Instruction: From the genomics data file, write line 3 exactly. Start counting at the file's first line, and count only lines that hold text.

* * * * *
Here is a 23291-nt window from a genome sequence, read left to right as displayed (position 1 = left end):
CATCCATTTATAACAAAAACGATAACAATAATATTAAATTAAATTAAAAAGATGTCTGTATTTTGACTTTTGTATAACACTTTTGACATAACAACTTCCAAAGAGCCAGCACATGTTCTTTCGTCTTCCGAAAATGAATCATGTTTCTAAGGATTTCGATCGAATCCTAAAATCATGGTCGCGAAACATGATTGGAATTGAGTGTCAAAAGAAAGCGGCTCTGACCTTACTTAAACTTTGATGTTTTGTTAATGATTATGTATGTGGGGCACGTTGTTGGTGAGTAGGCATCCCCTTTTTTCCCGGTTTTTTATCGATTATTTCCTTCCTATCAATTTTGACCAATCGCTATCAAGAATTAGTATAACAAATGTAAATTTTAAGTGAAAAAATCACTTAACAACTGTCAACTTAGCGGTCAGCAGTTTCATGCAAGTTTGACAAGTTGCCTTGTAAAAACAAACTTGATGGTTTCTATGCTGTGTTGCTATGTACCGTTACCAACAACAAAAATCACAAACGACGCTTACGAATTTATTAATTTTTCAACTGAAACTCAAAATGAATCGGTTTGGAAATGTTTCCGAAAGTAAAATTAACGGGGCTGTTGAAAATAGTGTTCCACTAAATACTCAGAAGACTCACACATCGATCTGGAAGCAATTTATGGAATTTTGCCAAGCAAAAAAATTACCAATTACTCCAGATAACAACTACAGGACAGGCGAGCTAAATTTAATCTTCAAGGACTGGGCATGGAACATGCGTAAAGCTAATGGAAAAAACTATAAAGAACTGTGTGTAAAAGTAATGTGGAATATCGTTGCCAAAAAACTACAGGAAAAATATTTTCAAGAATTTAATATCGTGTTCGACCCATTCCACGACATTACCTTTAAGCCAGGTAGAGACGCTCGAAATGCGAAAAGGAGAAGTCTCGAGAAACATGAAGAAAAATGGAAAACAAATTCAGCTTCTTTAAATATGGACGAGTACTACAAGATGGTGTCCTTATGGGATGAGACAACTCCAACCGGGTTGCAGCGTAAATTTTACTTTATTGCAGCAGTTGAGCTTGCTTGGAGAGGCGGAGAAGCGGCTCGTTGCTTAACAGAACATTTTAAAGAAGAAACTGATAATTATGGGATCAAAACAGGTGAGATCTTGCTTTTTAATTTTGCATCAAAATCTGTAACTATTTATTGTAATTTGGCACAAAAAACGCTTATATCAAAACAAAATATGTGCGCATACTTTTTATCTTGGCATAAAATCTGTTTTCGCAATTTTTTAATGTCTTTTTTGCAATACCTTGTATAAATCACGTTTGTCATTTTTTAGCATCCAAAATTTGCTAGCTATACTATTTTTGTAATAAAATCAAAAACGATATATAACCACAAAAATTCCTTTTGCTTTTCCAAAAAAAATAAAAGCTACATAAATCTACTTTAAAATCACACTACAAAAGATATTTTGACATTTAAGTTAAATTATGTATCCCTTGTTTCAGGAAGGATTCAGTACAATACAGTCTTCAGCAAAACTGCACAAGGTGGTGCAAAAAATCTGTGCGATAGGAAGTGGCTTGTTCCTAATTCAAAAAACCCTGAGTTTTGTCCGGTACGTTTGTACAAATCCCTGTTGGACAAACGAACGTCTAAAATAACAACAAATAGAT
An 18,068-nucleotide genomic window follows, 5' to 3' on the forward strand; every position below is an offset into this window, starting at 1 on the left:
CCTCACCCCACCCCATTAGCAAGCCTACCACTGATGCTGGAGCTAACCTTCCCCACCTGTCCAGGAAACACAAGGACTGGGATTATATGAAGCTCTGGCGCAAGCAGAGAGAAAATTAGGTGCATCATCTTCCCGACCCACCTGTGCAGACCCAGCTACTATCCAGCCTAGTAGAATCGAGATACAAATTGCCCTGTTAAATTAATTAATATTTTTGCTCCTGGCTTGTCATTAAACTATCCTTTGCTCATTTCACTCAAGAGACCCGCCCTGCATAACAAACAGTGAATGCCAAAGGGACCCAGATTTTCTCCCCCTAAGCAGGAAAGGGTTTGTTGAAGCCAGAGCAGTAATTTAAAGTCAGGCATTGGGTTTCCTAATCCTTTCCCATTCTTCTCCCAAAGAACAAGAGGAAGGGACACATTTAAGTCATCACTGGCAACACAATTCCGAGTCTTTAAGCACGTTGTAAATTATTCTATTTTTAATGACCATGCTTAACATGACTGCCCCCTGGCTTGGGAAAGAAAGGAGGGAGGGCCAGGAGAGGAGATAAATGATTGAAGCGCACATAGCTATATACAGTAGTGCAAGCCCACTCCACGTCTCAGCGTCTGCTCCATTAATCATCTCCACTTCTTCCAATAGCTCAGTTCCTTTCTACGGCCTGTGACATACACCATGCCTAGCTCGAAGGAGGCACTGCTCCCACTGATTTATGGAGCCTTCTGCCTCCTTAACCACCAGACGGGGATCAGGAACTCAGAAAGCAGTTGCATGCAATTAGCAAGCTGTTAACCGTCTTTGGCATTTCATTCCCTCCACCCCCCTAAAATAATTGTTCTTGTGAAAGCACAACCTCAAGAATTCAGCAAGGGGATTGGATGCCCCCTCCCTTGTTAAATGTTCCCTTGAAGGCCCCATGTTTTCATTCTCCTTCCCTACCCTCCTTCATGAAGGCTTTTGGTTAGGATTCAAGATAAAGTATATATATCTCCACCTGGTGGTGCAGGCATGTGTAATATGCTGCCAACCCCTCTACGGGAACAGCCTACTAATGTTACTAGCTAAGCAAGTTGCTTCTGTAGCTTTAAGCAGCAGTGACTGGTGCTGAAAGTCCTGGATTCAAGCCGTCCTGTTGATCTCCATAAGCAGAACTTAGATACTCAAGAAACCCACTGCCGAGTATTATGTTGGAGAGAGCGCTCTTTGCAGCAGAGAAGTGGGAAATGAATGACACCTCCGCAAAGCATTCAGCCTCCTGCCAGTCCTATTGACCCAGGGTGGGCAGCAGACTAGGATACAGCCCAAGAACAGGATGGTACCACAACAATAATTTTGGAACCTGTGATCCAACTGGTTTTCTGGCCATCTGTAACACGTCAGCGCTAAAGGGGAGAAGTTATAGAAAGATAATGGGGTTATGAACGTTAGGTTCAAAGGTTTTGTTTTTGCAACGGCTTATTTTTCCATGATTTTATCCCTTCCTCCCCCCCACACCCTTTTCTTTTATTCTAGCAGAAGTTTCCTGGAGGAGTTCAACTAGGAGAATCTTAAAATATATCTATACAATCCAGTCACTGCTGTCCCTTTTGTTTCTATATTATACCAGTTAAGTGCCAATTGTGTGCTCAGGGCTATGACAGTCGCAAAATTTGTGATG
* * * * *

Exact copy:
An 18,068-nucleotide genomic window follows, 5' to 3' on the forward strand; every position below is an offset into this window, starting at 1 on the left: